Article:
Have you ever sat on a photo for a while? I mean a long while before you’re willing to post.
You’re just not sure. You’re stuck on deciding whether the exposure is just right, or whether a FJ Neo 100% color ratio with 100% grain size at 35mm FullAP will work perfectly?
Will this be ok?
I promise it will. Let me explain.
The Never Ending Struggle Of Making Creative Choices
As creatives, we hold our work to extremely high standards. We constantly create, only to inevitably trash most of our work.
Why? Is it the ego, or is it the everlasting love/hate relationship with not being able to choose between a silly yet beautiful Instagram filter?
We come to a tipping point of decision making, from time to time I see wonderfully talented creators who stop making something just because they aren’t sure of its value.
Will this be good enough? Will this be successful? They think about the idea or look at the work so much that they stop working.
Over time I’ve tried to change my mindset a bit. Not change it entirely, but I want to stay grounded. I want to keep why I do this close to my heart.
However, I also want to understand the business; I want to be able to make a choice when it’s necessary. I want to be able to make a decision quickly when it is key in the pursuit forward of my work and my team’s work.
As a creative, I understand how being proud of the work you’re producing and eventually publishing for all to see can sometimes feel like the epicenter of every creative decision you make. Put down the ego. It’s been weighing you down anyway.
Instead, use that newfound creative freedom to strive for excellence, not perfection.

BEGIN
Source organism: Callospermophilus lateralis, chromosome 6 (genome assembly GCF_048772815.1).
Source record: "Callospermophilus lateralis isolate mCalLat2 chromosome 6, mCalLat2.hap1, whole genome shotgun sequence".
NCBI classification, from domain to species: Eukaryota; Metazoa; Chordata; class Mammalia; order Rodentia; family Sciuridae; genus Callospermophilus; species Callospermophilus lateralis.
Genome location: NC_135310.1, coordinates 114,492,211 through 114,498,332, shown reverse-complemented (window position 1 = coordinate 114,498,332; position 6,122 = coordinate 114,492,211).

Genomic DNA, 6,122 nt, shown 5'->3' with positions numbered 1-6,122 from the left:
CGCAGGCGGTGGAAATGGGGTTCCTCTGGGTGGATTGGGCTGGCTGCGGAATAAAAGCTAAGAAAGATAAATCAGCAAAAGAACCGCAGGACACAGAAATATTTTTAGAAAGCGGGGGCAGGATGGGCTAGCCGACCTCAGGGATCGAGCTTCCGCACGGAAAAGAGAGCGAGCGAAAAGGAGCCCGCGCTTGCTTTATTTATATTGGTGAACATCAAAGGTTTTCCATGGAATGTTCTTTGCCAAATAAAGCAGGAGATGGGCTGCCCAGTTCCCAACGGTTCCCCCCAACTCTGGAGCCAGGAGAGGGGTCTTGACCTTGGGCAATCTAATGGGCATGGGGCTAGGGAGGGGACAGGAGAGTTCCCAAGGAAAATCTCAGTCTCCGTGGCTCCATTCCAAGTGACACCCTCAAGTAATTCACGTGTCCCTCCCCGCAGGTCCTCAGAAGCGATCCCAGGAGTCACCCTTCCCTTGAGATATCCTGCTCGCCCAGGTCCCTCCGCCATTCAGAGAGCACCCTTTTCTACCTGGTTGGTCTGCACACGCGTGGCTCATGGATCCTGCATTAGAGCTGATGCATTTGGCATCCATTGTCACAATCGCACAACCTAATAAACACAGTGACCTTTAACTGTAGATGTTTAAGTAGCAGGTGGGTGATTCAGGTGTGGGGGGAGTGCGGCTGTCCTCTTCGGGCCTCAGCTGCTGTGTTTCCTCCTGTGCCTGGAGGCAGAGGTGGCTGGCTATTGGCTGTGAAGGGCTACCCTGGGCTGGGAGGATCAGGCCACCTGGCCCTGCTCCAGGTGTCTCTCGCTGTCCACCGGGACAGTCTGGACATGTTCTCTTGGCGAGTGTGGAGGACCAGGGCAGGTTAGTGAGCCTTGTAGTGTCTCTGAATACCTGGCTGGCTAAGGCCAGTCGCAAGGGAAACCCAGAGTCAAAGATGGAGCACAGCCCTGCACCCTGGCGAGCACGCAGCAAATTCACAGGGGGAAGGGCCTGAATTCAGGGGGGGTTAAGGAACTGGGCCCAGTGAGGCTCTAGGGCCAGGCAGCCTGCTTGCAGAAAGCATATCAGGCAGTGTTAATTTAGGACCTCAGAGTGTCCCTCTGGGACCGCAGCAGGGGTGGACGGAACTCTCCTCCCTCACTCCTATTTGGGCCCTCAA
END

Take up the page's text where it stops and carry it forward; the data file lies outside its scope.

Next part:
Why Is This Important?
Working in New York City, I’ve quickly learned that prompt and concise creative choices are key factors in the overall success of your work. Whether sitting with clients or my team, meetings are tight and it’s extremely important to decide what’s best quickly.
But it’s also ensuring the quick delivery of those potent decisions that will create an atmosphere promoting leadership.
Personally, when I’m faced with an important creative decision like choosing which scene to place in our corporate short or what the outline should look like for our next treatment, I will just make a decision and put the scene in without thinking too much about it.
Halting the work over minute details can be detrimental in the long run.
There will always be a portion of my mind wanting to try and choose something that I am proud of. But, at the end of the day, this will change. Other people will provide input.
And although I often feel that my opinions lead to the best creative choices, they are not the final result in the collective’s opinion.
Making those early decisions get the ball rolling. Once the work has been created and the paint is on paper, others are much more willing to provide creative feedback on the work.
The Struggle Is Real
I want to share a photo. This is my friend Emilia. A wonderful person who I went to school with, worked with, and recently had BBQ with in New York City.
She’s a wonderful photographer with a creative eye anyone could appreciate. Every so often she will post a picture that strikes minimally and gives off a sense of style that encourages me to improve and simply do better.
Here we have a photo featured on her Instagram, @emilimilia. It’s the same photo but with two different filters.
Here is a little interview on why Emilia did what she did.
Why did you choose color over black and white?
Emilia: I love the combination of amber and teal! For this reason, when an image contains strong oranges & blues, I aim to highlight these colors rather than choose a monochromatic look.
In this image, I really wanted to emphasize the rich warm tones of the leather shoes.
Does the black and white have great qualities as well?
Emilia: Applying a black and white look to this image put a heavy emphasis on the harsh shadows/lighting of the day. This also placed less attention on the building tonality in the background, which I did not want to lose.
Would you say it truly matters when using general filters for Instagram?